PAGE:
I wasted about 10 hours pretending to be a goose, and I enjoyed every minute of it.
I’m not normally a big ‘gamer,’ but after seeing the memes, I spent $15 on House House’s “Untitled Goose Game” for my laptop. The visual style of the game is cartoony and unpatterned, favoring a simple style of animation.
The idea is simple. You are a goose, and you want to be as much of a bother to the townspeople as possible. You can honk, flap your wings, and grab things in your beak. Don’t let them catch you, though, because you’ll drop what you’re holding and have to steal it back. The townspeople make general noises, but they never speak. Their bodily gestures are always extreme, so it’s always fun to watch when they notice something is wrong.
The main game is split into areas to unlock by fulfilling objectives like “lock the groundskeeper out of the garden” and “rake in the lake.” Often, the written objective won’t explain exactly what it means, leaving the player a fun (and often difficult) puzzle to solve. In some cases, the townspeople aren’t frightened of the goose and if necessary will chase the player across their area in order to retrieve stolen items.
Stealth is also a large part of the gameplay. The goose needs to hide, dodge and weave to avoid being detected to retrieve a couple of important items. I enjoyed employing a certain maneuver I’ve nicknamed the “snatch and run,” in order to solve some particularly difficult objectives.
I think the music is the true ‘cherry on top’ of this ridiculous (and yet lovely) game. In response to a chase sequence or a certain stealth mission, the game will play different versions of the twelfth prelude in Claude Debussy’s Préludes, called “Minstrels.” When the trailer for the game dropped in 2017, the reaction to the music was so overwhelmingly positive that composer Dan Golding recorded two versions for use in “Untitled Goose Game,” a quiet one for stealth and regular play, and a loud one for chases.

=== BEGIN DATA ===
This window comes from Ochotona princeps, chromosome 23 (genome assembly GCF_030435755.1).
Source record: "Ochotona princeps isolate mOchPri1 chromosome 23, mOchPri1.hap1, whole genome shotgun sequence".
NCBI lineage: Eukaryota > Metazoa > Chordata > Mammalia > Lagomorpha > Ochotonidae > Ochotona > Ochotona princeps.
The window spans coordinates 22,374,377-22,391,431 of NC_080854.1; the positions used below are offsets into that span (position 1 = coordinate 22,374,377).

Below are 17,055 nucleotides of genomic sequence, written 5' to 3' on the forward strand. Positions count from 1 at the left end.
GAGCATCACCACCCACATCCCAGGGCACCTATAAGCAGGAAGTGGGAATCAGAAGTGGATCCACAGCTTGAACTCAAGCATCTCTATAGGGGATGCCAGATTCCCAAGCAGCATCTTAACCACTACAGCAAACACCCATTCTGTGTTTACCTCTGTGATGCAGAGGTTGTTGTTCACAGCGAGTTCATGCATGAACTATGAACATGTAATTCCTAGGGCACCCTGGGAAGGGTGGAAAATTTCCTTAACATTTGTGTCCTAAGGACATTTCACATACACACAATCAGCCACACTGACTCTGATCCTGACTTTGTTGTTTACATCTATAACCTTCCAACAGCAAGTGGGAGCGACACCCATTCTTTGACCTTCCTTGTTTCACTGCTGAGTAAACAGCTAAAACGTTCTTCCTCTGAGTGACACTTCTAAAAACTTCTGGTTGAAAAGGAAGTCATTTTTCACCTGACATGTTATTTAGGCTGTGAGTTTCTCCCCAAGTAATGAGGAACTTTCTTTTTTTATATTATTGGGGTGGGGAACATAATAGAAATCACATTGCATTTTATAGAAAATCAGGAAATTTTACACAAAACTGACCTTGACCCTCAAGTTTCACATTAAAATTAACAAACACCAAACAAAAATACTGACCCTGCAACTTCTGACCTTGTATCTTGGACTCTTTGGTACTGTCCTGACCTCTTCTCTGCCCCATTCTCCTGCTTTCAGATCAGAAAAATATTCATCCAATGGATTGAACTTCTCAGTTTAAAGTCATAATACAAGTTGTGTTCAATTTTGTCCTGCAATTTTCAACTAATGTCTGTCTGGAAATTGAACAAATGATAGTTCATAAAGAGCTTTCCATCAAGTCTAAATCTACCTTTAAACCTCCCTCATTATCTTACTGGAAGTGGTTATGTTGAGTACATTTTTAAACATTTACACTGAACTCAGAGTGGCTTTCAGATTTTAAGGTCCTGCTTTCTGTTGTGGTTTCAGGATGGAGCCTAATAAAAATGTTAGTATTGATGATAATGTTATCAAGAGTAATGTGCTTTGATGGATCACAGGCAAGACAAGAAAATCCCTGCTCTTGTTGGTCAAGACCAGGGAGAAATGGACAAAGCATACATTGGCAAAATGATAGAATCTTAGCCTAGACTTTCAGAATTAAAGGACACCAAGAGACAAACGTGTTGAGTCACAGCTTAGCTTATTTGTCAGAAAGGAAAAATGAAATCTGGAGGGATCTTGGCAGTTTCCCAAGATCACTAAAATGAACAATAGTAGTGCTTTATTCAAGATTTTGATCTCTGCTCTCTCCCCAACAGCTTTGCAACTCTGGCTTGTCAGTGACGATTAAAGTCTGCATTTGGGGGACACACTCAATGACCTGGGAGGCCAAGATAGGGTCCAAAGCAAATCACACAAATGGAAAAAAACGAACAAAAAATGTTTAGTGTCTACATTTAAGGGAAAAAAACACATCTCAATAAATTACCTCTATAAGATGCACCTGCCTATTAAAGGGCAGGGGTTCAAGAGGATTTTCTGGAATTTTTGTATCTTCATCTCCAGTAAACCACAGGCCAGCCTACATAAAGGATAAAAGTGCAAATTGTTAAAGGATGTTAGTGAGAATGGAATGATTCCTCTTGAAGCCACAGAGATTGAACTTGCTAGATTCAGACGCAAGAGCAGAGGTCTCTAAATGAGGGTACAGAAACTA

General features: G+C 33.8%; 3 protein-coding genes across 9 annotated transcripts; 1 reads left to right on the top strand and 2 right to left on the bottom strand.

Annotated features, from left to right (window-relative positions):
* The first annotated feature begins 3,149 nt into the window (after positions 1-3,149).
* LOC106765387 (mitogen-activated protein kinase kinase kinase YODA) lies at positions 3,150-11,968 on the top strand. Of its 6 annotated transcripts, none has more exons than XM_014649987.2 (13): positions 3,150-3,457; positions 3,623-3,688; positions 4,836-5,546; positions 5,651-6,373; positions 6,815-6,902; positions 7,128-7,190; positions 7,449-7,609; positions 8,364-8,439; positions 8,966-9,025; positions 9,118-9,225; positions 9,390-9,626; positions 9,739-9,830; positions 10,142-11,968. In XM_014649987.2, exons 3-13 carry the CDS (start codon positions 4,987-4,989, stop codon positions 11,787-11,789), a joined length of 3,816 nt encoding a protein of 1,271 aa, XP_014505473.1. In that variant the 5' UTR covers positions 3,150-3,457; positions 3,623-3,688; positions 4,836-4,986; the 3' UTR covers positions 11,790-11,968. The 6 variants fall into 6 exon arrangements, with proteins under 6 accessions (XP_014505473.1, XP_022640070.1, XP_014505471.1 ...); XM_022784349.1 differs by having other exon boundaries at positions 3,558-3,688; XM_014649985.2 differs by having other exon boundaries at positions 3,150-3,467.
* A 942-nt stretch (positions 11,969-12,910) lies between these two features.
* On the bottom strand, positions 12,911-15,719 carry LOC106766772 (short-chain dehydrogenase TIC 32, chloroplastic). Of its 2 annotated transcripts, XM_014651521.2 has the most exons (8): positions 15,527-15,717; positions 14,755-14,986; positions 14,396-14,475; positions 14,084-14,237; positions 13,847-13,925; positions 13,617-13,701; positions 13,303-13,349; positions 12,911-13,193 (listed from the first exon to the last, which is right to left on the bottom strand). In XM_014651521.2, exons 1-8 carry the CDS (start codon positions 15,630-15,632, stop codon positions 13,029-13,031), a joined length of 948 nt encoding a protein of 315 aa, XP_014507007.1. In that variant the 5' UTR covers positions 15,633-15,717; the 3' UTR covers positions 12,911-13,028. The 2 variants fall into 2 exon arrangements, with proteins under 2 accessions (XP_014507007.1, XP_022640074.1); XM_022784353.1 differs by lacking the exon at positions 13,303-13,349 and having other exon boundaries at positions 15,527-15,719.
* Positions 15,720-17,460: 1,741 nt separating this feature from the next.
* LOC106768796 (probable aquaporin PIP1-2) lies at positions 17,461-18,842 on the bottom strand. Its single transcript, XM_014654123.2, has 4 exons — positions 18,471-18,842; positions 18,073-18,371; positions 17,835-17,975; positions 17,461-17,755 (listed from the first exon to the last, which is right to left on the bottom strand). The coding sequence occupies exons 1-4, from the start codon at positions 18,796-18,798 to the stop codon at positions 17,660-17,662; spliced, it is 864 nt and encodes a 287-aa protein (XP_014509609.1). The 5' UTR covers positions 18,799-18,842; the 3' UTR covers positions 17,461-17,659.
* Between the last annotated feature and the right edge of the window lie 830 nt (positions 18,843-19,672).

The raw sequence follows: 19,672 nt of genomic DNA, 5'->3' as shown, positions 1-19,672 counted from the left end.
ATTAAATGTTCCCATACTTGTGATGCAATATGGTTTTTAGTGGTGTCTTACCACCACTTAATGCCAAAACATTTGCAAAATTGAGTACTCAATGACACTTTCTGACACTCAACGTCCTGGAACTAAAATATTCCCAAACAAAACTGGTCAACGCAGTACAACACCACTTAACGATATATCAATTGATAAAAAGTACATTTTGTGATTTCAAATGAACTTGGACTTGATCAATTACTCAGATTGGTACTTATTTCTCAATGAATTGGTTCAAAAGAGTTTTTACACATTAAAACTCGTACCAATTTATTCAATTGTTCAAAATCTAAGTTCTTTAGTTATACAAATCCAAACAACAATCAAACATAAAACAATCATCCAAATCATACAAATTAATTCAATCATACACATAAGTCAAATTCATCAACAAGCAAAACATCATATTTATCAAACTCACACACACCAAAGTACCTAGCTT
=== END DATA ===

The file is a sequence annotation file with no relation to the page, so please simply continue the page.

I have to say, nothing gets my heart rate faster than trying to run across a certain area carrying a necessary item and a townsperson noticing me. The music swells, and I’m forced to run as fast as my goosey legs will carry me, outside of the radius of the NPC (Non-player character). I have been known to yell expletives loudly when I accidentally hit a wrong key and drop something instead of honk or vice versa.
Given that a good bit of the game relies on sneaking and then running very fast, the controls can be very frustrating. As I said, I’m not a ‘big gamer,’ so I’m not used to lightning-fast controls. Sometimes the running animation will stop, and the goose will walk, even though I’m pressing the right controls. The goose is supposed to drop things when near the townspeople, but I’ve completed some objectives because of a momentary lapse in that mechanic, which I theorize is a small bug.
If there are several things that may trigger a townsperson’s “stress response,” wherein they go looking for the goose and/or return their possessions to the correct places, sometimes they will just walk in circles aimlessly, while their stress speech bubble indicating what they are trying to go after changes constantly. This is how I imagine I look when I have five different homework assignments to do and only a couple hours to get them done.
The controls can be changed to fit a handheld controller, but I chose to reset the keyboard controls to WASD for movement, Space Bar to honk, and R to grab. Shift meant I flapped my wings. That was the easiest way for me to control the goose, because the handheld controller idea did NOT work for me.
Overall, I think this game is perfect for those who love the whimsical idea of being an asshole goose with no consequences. Speedruns of the game take about an hour, but I spent about 10 on the main quests. Once players complete the original set, the game restarts with a whole other list, which can take much, much longer. I think this was worth every dollar I spent on it.
Kotaku’s review sums this game up beautifully: “The real magic of the game lies in brief, endlessly funny interactions. There’s an insidious joy in drawing out increasingly infuriated reactions from the small town’s people—all of whom are, in their own way, kinda douchey. They had it coming, I think. Or maybe I’ve come to so thoroughly inhabit the goose’s headspace that now that I have an implicit bias. I appreciate that the game’s humorous sensibility rarely tips over the ledge into outright absurdity, preferring instead to take an understated route where the punchline is almost always “Wow, that goose is kind of a dick.” You, the player—the artist of avian assholery—paint within those lines.”
And avian assholery it is. Find Untitled Goose Game on Epic Games– for Windows, Mac, and Nintendo Switch.